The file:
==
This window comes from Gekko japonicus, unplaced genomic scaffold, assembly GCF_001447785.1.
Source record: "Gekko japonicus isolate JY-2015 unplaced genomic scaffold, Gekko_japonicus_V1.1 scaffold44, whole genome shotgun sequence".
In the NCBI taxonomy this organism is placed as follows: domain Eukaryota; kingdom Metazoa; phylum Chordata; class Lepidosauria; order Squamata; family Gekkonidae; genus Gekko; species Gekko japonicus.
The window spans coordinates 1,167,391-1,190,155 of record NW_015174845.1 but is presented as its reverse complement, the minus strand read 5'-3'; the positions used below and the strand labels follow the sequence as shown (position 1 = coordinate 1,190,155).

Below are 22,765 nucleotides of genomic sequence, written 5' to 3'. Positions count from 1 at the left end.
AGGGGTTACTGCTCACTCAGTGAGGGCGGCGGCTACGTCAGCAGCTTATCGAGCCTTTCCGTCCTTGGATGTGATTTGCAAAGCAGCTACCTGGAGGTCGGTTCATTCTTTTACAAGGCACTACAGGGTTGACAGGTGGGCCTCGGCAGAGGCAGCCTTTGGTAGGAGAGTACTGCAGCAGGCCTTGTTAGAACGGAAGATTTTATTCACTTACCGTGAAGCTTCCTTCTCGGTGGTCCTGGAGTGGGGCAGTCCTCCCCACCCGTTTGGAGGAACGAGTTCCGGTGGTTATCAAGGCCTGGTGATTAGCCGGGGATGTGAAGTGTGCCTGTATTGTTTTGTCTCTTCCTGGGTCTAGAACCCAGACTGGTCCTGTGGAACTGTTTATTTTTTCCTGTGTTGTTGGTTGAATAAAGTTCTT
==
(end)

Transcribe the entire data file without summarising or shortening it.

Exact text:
This window comes from Gekko japonicus, unplaced genomic scaffold, assembly GCF_001447785.1.
Source record: "Gekko japonicus isolate JY-2015 unplaced genomic scaffold, Gekko_japonicus_V1.1 scaffold44, whole genome shotgun sequence".
In the NCBI taxonomy this organism is placed as follows: domain Eukaryota; kingdom Metazoa; phylum Chordata; class Lepidosauria; order Squamata; family Gekkonidae; genus Gekko; species Gekko japonicus.
The window spans coordinates 1,167,391-1,190,155 of record NW_015174845.1 but is presented as its reverse complement, the minus strand read 5'-3'; the positions used below and the strand labels follow the sequence as shown (position 1 = coordinate 1,190,155).

Below are 22,765 nucleotides of genomic sequence, written 5' to 3'. Positions count from 1 at the left end.
AGGGGTTACTGCTCACTCAGTGAGGGCGGCGGCTACGTCAGCAGCTTATCGAGCCTTTCCGTCCTTGGATGTGATTTGCAAAGCAGCTACCTGGAGGTCGGTTCATTCTTTTACAAGGCACTACAGGGTTGACAGGTGGGCCTCGGCAGAGGCAGCCTTTGGTAGGAGAGTACTGCAGCAGGCCTTGTTAGAACGGAAGATTTTATTCACTTACCGTGAAGCTTCCTTCTCGGTGGTCCTGGAGTGGGGCAGTCCTCCCCACCCGTTTGGAGGAACGAGTTCCGGTGGTTATCAAGGCCTGGTGATTAGCCGGGGATGTGAAGTGTGCCTGTATTGTTTTGTCTCTTCCTGGGTCTAGAACCCAGACTGGTCCTGTGGAACTGTTTATTTTTTCCTGTGTTGTTGGTTGAATAAAGTTCTT